Holding more company events is going to be crucial in maintain that culture in a world of increased remote work. Companywide meetings that go over strategic priorities and goals are still important and should still occur in person. Office happy hours, other social events, and designated networking days that offer an opportunity to get coffee with someone in the organization who works in a different department or is in a role that you may one day yourself want, are all the more important when remote work is the norm.
Organizations then navigate the challenge of incentivizing participation in such events. Including contribution to culture in a performance review could be useful, as long as the judgment criteria are clearly defined and accommodating to remote workers with different needs.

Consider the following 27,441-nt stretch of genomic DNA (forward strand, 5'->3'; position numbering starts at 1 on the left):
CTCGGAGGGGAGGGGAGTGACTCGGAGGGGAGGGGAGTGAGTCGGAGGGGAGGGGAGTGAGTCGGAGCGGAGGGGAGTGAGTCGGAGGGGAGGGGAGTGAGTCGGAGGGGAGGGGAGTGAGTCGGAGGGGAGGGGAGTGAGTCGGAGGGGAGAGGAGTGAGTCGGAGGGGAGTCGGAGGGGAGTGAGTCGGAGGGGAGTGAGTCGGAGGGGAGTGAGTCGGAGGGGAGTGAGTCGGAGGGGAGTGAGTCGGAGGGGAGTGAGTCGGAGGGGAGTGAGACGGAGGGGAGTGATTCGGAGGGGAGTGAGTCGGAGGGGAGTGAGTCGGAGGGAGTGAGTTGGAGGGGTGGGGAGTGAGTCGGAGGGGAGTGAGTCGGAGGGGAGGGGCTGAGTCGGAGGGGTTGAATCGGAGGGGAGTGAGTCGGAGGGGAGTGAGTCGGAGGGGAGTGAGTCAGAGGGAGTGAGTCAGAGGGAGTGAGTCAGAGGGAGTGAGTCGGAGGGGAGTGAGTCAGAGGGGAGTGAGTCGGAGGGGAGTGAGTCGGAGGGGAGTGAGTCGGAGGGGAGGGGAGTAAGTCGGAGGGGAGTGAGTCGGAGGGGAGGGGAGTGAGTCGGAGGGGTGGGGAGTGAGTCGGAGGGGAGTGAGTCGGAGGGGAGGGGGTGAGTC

The COVID-19 pandemic may have very well ushered in a Work from Home Revolution. And if organizations handle it correctly — realizing the potential pitfalls and addressing them, we could come out of it more productive, more motivated, and more satisfied in our careers than ever before. Not to mention the cost savings from our employers. If you’ve settled into your home office, gotten comfortable over these past several weeks, and maybe even found yourself thinking this whole working from home thing isn’t that bad after all, you’re in luck. You may be doing it for a whole lot longer.